The Society for the Relief of the Homeless Poor

From Wikipedia, the free encyclopedia
Jump to: navigation, search
The Society for the Relief of the Homeless Poor
Founded 30 January 1820
Founder George Bridges
Type Not-for-profit
Focus Housing and homelessness
Location
Area served
London
Key people
Jackie Dymond
Rodney Brobbey
Website www.westernlodge.org.uk

The Society for the Relief of the Homeless Poor is one of the oldest homeless shelters in London, dating back to 1820 when it was set up to respond to individuals left destitute after the Napoleonic War. One of the founders and the first Chairman was George Bridges,[1] an Alderman of London at the time.

History[edit]

Old Trustees of Western Lodge, including Wilson Carlile

Additionally, The Society was seen as essential to providing nightly shelter and sustenance to the homeless found wandering about London during inclement winter seasons. One of the founders and the first Chairman was the Rt. Hon. George Bridges, M.P. Lord Mayor of London[2] and an Alderman of London at the time.[3] The origin dates back to a public meeting held on 30 January 1820 at London Wall at which it was resolved to open at once a "subscription" in order to aid homeless people. At its peak, The Society housed and fed 550 people, during a later slump in 1856 Charles Dickens wrote in 'Household Words' of his visit to the asylum in Whitecross Street and the residents he observed there; "I believe I have sufficient knowledge of the street-world to tell a professional beggar from a starving man: but I declare I saw no face that passed the hatch but in which I could read: Ragged and Tired, Dead Beat, Utterly Destitute, Houseless and Hungry."

In 1912 it was deemed necessary to register trusteeship and it was decided that there should be representatives from: The Corporation of the City of London, The Westminster City Council, The Bishop of London and Southwark, The Commissioners of the City of London and Metropolitan Police, and The Church Army

These organisations provided the necessary management and support, with the Church Army taking a particularly pro-active role in day-to-day affairs and there founder Revd Wilson Carlile sitting on the board of trustees for The Society for the Relief of the Homeless Poor from 1912 onwards.[4]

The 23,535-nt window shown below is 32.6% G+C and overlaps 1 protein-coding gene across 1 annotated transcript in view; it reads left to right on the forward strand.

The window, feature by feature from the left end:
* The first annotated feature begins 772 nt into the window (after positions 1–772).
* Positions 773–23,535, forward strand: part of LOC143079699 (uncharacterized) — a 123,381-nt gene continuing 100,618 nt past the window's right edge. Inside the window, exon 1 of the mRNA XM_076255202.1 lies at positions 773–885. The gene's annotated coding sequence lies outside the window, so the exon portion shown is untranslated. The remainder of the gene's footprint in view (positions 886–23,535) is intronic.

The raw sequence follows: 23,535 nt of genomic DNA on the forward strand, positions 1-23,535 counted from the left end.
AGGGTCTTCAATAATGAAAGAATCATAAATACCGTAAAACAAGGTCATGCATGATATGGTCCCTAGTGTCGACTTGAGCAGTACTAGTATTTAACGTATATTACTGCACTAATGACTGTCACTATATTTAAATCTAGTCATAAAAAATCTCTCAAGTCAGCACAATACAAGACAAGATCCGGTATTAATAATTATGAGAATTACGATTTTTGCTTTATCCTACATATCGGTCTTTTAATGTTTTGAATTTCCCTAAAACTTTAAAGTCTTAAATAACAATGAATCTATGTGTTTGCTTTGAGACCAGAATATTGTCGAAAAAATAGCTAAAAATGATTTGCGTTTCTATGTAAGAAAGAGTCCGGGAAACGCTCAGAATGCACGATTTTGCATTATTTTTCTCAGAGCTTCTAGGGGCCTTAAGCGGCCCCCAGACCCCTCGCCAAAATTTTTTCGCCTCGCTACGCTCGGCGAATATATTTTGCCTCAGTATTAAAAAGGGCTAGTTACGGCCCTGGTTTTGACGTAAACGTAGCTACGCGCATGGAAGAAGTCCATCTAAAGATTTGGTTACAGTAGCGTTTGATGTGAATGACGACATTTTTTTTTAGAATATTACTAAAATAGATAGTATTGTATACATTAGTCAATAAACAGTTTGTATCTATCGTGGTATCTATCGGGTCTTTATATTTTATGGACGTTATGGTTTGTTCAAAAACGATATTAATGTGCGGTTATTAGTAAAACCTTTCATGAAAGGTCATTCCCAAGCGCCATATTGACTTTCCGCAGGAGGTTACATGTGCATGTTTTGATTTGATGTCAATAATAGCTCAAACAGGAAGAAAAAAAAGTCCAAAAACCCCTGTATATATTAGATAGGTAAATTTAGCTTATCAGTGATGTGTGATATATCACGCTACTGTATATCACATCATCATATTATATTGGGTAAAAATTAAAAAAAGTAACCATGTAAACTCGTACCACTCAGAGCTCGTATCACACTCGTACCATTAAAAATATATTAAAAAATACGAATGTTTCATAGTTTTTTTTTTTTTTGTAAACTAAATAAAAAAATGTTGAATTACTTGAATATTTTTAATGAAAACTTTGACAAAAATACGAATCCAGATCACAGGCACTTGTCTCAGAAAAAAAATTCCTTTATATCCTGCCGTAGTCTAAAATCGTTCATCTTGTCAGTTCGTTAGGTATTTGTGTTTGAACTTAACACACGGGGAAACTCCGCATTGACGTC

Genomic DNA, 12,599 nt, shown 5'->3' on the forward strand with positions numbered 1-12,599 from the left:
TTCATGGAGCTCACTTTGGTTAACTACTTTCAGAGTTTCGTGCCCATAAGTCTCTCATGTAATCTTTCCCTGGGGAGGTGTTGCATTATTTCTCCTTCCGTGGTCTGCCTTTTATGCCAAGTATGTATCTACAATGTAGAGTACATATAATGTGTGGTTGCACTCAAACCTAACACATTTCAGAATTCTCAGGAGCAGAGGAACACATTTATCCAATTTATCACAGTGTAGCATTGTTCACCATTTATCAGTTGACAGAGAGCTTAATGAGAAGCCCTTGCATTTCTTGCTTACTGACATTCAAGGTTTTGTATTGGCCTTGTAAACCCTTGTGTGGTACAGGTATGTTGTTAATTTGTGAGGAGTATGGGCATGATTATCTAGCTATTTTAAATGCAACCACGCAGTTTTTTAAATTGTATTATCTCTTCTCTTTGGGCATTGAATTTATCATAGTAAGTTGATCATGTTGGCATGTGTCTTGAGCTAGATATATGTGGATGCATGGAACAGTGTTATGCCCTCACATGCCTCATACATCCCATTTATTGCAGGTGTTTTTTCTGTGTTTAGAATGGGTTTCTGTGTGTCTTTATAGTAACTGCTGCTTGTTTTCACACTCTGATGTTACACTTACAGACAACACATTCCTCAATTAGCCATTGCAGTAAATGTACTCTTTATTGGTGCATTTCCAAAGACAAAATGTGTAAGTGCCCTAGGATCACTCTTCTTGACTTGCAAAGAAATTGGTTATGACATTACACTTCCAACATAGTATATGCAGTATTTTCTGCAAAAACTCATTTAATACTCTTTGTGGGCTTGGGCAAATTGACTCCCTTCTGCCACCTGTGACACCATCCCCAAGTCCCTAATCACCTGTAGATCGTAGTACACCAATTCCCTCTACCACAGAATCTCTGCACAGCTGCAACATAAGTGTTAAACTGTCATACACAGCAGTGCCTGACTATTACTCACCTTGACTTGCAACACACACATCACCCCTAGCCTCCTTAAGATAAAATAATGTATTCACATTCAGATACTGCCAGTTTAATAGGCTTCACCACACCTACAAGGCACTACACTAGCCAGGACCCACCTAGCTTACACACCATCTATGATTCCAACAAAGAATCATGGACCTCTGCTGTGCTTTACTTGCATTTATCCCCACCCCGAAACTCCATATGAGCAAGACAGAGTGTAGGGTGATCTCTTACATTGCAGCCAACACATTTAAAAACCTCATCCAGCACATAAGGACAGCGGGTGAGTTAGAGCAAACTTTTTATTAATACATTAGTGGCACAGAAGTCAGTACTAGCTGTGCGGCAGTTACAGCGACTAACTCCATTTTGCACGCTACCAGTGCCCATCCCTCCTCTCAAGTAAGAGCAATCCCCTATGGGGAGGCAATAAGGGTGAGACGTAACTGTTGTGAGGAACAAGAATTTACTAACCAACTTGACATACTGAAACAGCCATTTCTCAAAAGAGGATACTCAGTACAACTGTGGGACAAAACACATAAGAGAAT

Western Lodge, Clapham[edit]

Western Lodge, Clapham Common West Side
The Chapel at Western Lodge around 1926

The current location and working name of the charity is Western Lodge on Clapham Common; the building is a Georgian Mansion house donated to the Society in 1925 by a generous supporter. Western Lodge was built in about 1800 and since its donation to the The Society for the Relief of the Homeless Poor; the property has undergone many refurbishments; at its peak it was able to house 27 men in large dormitories which have since been sectioned into individual rooms.

Notable residents[edit]

The first to live in Western Lodge was Thomas Whitaker[disambiguation needed], but in the year of Waterloo it was leased by "that genial buccaneer" Richard Thornton a prominent figure on the Baltic Exchange at Lloyd's. A bachelor and a shrewd business man, he made a large fortune and when he died in 1865 he was said to be worth nearly three million pounds.

The next resident, in 1828, was Sir James Mackintosh, philosopher, historian and Whig parliamentarian who will always be remembered for his work for the repeal of many of the savage penal laws of his day. In November 1829 his niece Emma Wedgwood, who later married Charles Darwin, paid him a visit which his mother describes in a letter: "I have just heard of her arrival at Clapham, and seeing the dining room all lighted up as she drove into the court, and the Historian himself in full discourse (as she saw through the window) with a party of gentlemen. Emma, however, desired to be shown up to Mrs Rich's room, where she had a very comfortable cup of tea and a chat with her. Fanny came up to ask Emma whether she would come down and see Mr William Wilberforce but she declined, and I dare say Mackintosh thought her a great fool for doing so."

In 1843 the house was taken by Charles Trevelyan, then Assistant Secretary to the Treasury, and brother-in-law of Lord Macaulay whose favourite sister Hannah he had married in 1834. The Trevelayans lived at Western Lodge for eight years with their three children, and Macaulay was a frequent and much loved visitor.

The Gentlemen Thief[edit]

Perhaps the most notorious of Western Lodge's previous owners was Adam Worth (who was nicknamed The Napoleon of crime),[5] who purchased Western Lodge in 1875. On 26 May 1876 he stole Thomas Gainsborough's celebrated portrait of Georgiana Cavendish, Duchess of Devonshire. The rolled up painting supposedly remained in the Coach House on the grounds of Western Lodge for a decade.[6]

Western Lodge, Tooting[edit]

The new property at 85 Trinity Road, Tooting

It is proposed that the charity moves to another Victorian property in Tooting Bec.

References[edit]

  1. ^ The Times, 14 January
  2. ^ http://www.clement-jones.com/wp04/wp04_019.htm#a
  3. ^ The Times, 14 January
  4. ^ File:Old Trustees at Western Lodge.gif
  5. ^ Macintyre (1997). "Chapter Two: A Fine War". p. 7.  Missing or empty |title= (help)
  6. ^ South West News, February 1998